20 Years Ago, Randy Johnson Blew Up A Bird With A Fastball; Those Who Were There Take A Look Back

20 Years Ago A Randy Johnson Fastball Blew Up A Bird A Look Back

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March 24, 2001. A day that will live in infamy. At least for Major League Baseball Hall of Famer Randy Johnson, it will.

That’s right. On Wednesday it will have been 20 years since The Big Unit, then playing for the Arizona Diamondbacks was pitching in a spring training game against the San Francisco Giants at Tucson Electric Park, killed a bird with a fastball.

“It was an explosion,” said Johnson’s catcher at the time Rod Barajas. “I don’t know any other way to put it.”

Related: Randy Johnson Used To Keep A Bag Of Baseballs By His Bed To Throw At Robbers

Naturally, PETA was quick to threaten pressing charges against Johnson after he hit the bird – something he had zero control over happening – and actually ended up filing a lawsuit against him.

“I was considered a bird killer,” Johnson said in a Fox Sports Arizona interview. “What became kind of funny, actually became a very serious moment.”

What many fans don’t know is that the game wasn’t even broadcast on TV. The only known video of Johnson destroying the bird with a pitch was taken by Diamondbacks video coordinator Jim Currigan.

Johnson, who used to bristle at talk about the bird incident, now actually has a little fun with it, using a dead bird as the logo for his photography business.

So, as baseball fans do every year around this time of year, people are taking a look back and commemorating the ultra bizarre event.

One of those people is Zach Buchanan of The Athletic, who spoke to several people who were actually in attendance that day in Tuscon and witnessed the carnage.

“I saw the bird coming across. But I didn’t think it’d get in the way because of the action that was going on,” recalled Eddie Rodriguez, then the Diamondbacks first base coach. “But it just kept going and going and going. All you heard was ‘poof.'”

Giants outfielder Calvin Murray, who was at the dish went it all went down, remembered, “My initial reaction was the ball had exploded. I thought it was a practical joke or something, that he threw some tricked-up exploding baseball. It just took a minute for it to process.”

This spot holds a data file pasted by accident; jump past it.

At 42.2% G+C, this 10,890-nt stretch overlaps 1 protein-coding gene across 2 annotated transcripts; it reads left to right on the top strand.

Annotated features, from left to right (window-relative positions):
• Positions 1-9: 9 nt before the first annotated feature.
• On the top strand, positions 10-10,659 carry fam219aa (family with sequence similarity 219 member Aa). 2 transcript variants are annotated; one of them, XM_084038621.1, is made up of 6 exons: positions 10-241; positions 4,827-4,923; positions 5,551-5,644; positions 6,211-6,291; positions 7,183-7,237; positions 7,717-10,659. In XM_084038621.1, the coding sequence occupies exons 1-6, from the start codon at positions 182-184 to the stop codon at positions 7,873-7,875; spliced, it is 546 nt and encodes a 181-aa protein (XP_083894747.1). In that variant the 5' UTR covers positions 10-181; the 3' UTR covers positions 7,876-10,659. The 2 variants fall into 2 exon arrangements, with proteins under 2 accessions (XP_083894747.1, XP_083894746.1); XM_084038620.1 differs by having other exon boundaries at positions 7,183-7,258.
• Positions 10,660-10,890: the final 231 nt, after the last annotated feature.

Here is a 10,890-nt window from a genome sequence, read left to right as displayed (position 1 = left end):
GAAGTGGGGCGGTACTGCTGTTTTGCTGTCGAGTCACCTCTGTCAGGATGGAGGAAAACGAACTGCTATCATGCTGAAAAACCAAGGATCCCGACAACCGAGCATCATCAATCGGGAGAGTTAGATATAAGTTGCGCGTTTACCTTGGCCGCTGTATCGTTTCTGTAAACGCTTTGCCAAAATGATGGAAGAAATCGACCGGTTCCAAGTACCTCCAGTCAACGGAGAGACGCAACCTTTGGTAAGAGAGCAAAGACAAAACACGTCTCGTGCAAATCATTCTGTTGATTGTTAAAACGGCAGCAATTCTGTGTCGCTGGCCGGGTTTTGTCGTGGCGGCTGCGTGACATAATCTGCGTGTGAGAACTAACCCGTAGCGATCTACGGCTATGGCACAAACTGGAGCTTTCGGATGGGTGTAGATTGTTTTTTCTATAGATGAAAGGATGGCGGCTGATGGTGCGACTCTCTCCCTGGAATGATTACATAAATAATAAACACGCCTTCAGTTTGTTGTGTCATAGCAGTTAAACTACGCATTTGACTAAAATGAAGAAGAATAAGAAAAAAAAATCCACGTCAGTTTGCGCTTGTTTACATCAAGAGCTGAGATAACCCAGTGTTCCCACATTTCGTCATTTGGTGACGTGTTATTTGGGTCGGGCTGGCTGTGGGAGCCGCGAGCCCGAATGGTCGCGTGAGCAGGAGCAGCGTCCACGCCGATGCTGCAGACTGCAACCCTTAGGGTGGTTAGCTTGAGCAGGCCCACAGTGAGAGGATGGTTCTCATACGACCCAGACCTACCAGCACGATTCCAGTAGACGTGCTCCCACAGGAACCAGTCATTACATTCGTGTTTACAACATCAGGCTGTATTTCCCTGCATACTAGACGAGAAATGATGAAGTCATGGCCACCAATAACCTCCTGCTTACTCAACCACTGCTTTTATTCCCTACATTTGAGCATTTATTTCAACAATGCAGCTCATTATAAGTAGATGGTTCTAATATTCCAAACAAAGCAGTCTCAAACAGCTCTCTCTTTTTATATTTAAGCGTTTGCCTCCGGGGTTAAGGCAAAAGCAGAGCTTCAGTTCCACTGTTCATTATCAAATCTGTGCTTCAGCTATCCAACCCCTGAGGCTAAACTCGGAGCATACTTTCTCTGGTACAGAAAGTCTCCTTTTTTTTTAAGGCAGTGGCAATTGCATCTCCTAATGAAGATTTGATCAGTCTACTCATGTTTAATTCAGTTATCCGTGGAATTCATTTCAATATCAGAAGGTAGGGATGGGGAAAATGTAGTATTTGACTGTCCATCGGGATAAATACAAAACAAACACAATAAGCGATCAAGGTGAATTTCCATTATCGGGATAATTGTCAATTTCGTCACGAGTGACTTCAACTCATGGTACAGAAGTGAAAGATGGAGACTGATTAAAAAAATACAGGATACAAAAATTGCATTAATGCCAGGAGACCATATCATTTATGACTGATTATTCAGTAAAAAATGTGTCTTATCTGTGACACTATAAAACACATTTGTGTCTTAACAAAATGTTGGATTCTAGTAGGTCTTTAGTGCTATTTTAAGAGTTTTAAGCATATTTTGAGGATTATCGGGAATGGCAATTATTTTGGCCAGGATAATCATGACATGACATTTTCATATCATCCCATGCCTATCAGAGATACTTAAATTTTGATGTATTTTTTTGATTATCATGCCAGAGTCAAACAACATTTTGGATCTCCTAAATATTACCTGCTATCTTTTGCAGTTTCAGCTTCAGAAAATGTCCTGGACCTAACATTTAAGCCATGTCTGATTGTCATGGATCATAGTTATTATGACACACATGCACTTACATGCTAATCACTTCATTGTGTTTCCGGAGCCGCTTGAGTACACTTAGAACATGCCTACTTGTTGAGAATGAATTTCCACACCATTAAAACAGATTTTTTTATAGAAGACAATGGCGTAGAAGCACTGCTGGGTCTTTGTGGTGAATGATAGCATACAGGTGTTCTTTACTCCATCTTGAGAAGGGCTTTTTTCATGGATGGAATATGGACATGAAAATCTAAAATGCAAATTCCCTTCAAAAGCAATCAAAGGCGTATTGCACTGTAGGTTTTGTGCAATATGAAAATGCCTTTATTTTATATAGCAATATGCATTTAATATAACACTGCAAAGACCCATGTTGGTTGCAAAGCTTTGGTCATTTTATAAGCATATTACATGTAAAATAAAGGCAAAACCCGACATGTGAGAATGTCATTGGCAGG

“I look in front of me and there’s feathers falling right in front of me,” said Barajas. “I had no idea what had happened. The runners on base could have run all the way around before I found that baseball.”

The umpire actually, as is the rule in case of something as unlikely as this happening, called it a no pitch. And it was unlikely.

“It takes 0.4 seconds for the ball to get to home plate out of Randy’s hand, because he reaches out so far. What were the odds of a bird flying by at the same time the ball was getting there?” asked Greg Swindell, a Diamondbacks pitcher at the time.

Murray was just glad he didn’t swing at the pitch.

“Randy has had people swing at sliders that hit them before, but it would have been really bad if I had swung at a pitch that never got there.”

The bird was eventually picked up off the field by noted outdoorsman Jeff Kent with his bare hands because, according to Rodriguez, “Nobody wanted to touch it at first.”

“I think about half the people on the first-base side passed out,” joked Mike Swanson, then the Diamondbacks PR director.

In the video, Barajas is seen immediately heading for the hills.

“I’m a California boy. I’m not a hunter. I don’t deal with dead birds. That just freaks me out,” he said about the moment.

As for the infamous baseball that took out the bird, no one has any idea what happened to it.

“They probably would have authenticated it if it happened today,” said Glenn Sherlock, who was the Diamondbacks bullpen coach in 2001.

Of that there is little doubt.

Read the entire entertaining discussion over at The Athletic.